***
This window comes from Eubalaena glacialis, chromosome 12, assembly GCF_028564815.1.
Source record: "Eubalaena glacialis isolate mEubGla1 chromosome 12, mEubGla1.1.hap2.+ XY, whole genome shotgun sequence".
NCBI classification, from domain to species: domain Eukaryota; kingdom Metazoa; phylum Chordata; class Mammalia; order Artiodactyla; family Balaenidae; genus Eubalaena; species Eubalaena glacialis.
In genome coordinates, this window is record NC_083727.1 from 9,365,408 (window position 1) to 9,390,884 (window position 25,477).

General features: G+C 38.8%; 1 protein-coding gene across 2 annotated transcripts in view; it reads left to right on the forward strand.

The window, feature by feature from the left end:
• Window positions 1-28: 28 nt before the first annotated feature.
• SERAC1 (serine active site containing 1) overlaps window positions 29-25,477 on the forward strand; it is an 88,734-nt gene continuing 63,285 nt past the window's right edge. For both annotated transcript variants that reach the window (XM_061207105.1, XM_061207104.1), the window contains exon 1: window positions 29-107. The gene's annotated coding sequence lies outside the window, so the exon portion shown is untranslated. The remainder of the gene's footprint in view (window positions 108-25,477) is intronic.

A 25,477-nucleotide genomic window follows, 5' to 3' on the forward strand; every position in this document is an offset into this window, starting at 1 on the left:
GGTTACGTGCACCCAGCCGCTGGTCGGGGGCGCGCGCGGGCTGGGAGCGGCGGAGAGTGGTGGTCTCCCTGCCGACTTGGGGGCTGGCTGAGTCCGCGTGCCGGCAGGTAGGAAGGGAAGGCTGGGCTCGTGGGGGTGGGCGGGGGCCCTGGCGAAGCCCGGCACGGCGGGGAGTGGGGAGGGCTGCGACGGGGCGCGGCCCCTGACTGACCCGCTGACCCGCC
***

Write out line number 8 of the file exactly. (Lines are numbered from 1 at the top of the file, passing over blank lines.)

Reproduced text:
• SERAC1 (serine active site containing 1) overlaps window positions 29-25,477 on the forward strand; it is an 88,734-nt gene continuing 63,285 nt past the window's right edge. For both annotated transcript variants that reach the window (XM_061207105.1, XM_061207104.1), the window contains exon 1: window positions 29-107. The gene's annotated coding sequence lies outside the window, so the exon portion shown is untranslated. The remainder of the gene's footprint in view (window positions 108-25,477) is intronic.